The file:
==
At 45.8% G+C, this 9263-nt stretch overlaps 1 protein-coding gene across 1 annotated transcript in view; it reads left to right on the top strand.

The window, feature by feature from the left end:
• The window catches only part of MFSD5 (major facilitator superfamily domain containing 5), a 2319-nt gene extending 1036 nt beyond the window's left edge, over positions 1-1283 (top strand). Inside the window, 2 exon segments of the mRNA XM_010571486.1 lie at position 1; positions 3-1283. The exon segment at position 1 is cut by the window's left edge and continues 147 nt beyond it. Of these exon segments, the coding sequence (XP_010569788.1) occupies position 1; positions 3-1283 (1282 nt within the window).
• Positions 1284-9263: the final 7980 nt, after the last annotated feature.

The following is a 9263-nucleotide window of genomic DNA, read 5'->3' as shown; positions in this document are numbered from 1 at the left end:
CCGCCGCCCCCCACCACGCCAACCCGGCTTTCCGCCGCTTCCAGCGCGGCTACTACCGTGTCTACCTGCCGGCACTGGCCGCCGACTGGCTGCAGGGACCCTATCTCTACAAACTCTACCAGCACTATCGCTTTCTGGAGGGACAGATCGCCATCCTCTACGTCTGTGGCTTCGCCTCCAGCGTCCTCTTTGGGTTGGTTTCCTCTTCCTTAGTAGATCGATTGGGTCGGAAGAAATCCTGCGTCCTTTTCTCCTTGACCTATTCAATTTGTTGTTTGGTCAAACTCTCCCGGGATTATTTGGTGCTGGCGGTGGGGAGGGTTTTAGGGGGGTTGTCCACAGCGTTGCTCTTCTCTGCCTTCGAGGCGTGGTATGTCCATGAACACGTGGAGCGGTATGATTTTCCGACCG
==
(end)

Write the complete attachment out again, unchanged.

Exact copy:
At 45.8% G+C, this 9263-nt stretch overlaps 1 protein-coding gene across 1 annotated transcript in view; it reads left to right on the top strand.

The window, feature by feature from the left end:
• The window catches only part of MFSD5 (major facilitator superfamily domain containing 5), a 2319-nt gene extending 1036 nt beyond the window's left edge, over positions 1-1283 (top strand). Inside the window, 2 exon segments of the mRNA XM_010571486.1 lie at position 1; positions 3-1283. The exon segment at position 1 is cut by the window's left edge and continues 147 nt beyond it. Of these exon segments, the coding sequence (XP_010569788.1) occupies position 1; positions 3-1283 (1282 nt within the window).
• Positions 1284-9263: the final 7980 nt, after the last annotated feature.

The following is a 9263-nucleotide window of genomic DNA, read 5'->3' as shown; positions in this document are numbered from 1 at the left end:
CCGCCGCCCCCCACCACGCCAACCCGGCTTTCCGCCGCTTCCAGCGCGGCTACTACCGTGTCTACCTGCCGGCACTGGCCGCCGACTGGCTGCAGGGACCCTATCTCTACAAACTCTACCAGCACTATCGCTTTCTGGAGGGACAGATCGCCATCCTCTACGTCTGTGGCTTCGCCTCCAGCGTCCTCTTTGGGTTGGTTTCCTCTTCCTTAGTAGATCGATTGGGTCGGAAGAAATCCTGCGTCCTTTTCTCCTTGACCTATTCAATTTGTTGTTTGGTCAAACTCTCCCGGGATTATTTGGTGCTGGCGGTGGGGAGGGTTTTAGGGGGGTTGTCCACAGCGTTGCTCTTCTCTGCCTTCGAGGCGTGGTATGTCCATGAACACGTGGAGCGGTATGATTTTCCGACCG